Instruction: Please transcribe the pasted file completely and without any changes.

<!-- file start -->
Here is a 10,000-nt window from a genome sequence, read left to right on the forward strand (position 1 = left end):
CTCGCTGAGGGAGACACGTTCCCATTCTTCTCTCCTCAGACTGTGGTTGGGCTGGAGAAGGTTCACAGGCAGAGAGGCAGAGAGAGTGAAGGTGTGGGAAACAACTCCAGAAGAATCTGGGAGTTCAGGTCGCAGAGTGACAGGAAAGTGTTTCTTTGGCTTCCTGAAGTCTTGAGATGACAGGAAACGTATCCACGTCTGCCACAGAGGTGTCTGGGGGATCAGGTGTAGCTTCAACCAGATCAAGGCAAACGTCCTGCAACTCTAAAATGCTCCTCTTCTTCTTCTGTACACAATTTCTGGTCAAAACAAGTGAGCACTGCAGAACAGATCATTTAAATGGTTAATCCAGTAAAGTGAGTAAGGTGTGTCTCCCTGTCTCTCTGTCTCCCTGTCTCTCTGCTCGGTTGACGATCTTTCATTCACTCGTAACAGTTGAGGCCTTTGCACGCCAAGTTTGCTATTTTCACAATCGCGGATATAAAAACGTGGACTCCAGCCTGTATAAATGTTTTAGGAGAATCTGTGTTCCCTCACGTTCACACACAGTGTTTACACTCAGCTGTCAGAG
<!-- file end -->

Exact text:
Here is a 10,000-nt window from a genome sequence, read left to right on the forward strand (position 1 = left end):
CTCGCTGAGGGAGACACGTTCCCATTCTTCTCTCCTCAGACTGTGGTTGGGCTGGAGAAGGTTCACAGGCAGAGAGGCAGAGAGAGTGAAGGTGTGGGAAACAACTCCAGAAGAATCTGGGAGTTCAGGTCGCAGAGTGACAGGAAAGTGTTTCTTTGGCTTCCTGAAGTCTTGAGATGACAGGAAACGTATCCACGTCTGCCACAGAGGTGTCTGGGGGATCAGGTGTAGCTTCAACCAGATCAAGGCAAACGTCCTGCAACTCTAAAATGCTCCTCTTCTTCTTCTGTACACAATTTCTGGTCAAAACAAGTGAGCACTGCAGAACAGATCATTTAAATGGTTAATCCAGTAAAGTGAGTAAGGTGTGTCTCCCTGTCTCTCTGTCTCCCTGTCTCTCTGCTCGGTTGACGATCTTTCATTCACTCGTAACAGTTGAGGCCTTTGCACGCCAAGTTTGCTATTTTCACAATCGCGGATATAAAAACGTGGACTCCAGCCTGTATAAATGTTTTAGGAGAATCTGTGTTCCCTCACGTTCACACACAGTGTTTACACTCAGCTGTCAGAG